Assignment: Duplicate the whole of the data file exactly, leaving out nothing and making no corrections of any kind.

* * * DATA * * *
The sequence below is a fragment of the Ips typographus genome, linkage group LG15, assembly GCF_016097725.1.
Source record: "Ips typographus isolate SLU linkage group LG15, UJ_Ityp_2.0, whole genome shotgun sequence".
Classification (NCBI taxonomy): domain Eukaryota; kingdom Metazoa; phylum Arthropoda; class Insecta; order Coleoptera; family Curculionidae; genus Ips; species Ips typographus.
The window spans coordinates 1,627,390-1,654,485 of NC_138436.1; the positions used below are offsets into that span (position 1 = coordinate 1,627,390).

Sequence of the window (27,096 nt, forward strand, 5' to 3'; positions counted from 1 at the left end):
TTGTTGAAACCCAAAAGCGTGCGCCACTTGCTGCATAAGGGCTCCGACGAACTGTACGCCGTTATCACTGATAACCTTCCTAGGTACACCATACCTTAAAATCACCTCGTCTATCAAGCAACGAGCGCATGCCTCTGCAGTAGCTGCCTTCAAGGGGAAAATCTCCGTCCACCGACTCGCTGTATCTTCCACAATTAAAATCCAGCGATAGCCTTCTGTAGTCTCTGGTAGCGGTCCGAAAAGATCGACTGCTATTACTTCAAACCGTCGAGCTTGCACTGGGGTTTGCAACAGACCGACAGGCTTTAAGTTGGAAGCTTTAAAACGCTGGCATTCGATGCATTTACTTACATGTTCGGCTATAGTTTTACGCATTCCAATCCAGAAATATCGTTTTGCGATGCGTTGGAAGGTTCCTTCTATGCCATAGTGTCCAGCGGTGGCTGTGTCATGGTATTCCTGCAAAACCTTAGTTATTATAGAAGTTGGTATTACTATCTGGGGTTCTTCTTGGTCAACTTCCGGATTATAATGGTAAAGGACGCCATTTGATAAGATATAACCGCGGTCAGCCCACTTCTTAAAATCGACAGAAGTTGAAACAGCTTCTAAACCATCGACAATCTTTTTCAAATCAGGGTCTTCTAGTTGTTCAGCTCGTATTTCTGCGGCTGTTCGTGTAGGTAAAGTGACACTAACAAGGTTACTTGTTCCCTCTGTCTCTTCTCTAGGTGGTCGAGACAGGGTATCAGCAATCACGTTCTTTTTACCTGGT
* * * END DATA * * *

The sequence below is a fragment of the Ips typographus genome, linkage group LG15, assembly GCF_016097725.1.
Source record: "Ips typographus isolate SLU linkage group LG15, UJ_Ityp_2.0, whole genome shotgun sequence".
Classification (NCBI taxonomy): domain Eukaryota; kingdom Metazoa; phylum Arthropoda; class Insecta; order Coleoptera; family Curculionidae; genus Ips; species Ips typographus.
The window spans coordinates 1,627,390-1,654,485 of NC_138436.1; the positions used below are offsets into that span (position 1 = coordinate 1,627,390).

Sequence of the window (27,096 nt, forward strand, 5' to 3'; positions counted from 1 at the left end):
TTGTTGAAACCCAAAAGCGTGCGCCACTTGCTGCATAAGGGCTCCGACGAACTGTACGCCGTTATCACTGATAACCTTCCTAGGTACACCATACCTTAAAATCACCTCGTCTATCAAGCAACGAGCGCATGCCTCTGCAGTAGCTGCCTTCAAGGGGAAAATCTCCGTCCACCGACTCGCTGTATCTTCCACAATTAAAATCCAGCGATAGCCTTCTGTAGTCTCTGGTAGCGGTCCGAAAAGATCGACTGCTATTACTTCAAACCGTCGAGCTTGCACTGGGGTTTGCAACAGACCGACAGGCTTTAAGTTGGAAGCTTTAAAACGCTGGCATTCGATGCATTTACTTACATGTTCGGCTATAGTTTTACGCATTCCAATCCAGAAATATCGTTTTGCGATGCGTTGGAAGGTTCCTTCTATGCCATAGTGTCCAGCGGTGGCTGTGTCATGGTATTCCTGCAAAACCTTAGTTATTATAGAAGTTGGTATTACTATCTGGGGTTCTTCTTGGTCAACTTCCGGATTATAATGGTAAAGGACGCCATTTGATAAGATATAACCGCGGTCAGCCCACTTCTTAAAATCGACAGAAGTTGAAACAGCTTCTAAACCATCGACAATCTTTTTCAAATCAGGGTCTTCTAGTTGTTCAGCTCGTATTTCTGCGGCTGTTCGTGTAGGTAAAGTGACACTAACAAGGTTACTTGTTCCCTCTGTCTCTTCTCTAGGTGGTCGAGACAGGGTATCAGCAATCACGTTCTTTTTACCTGGT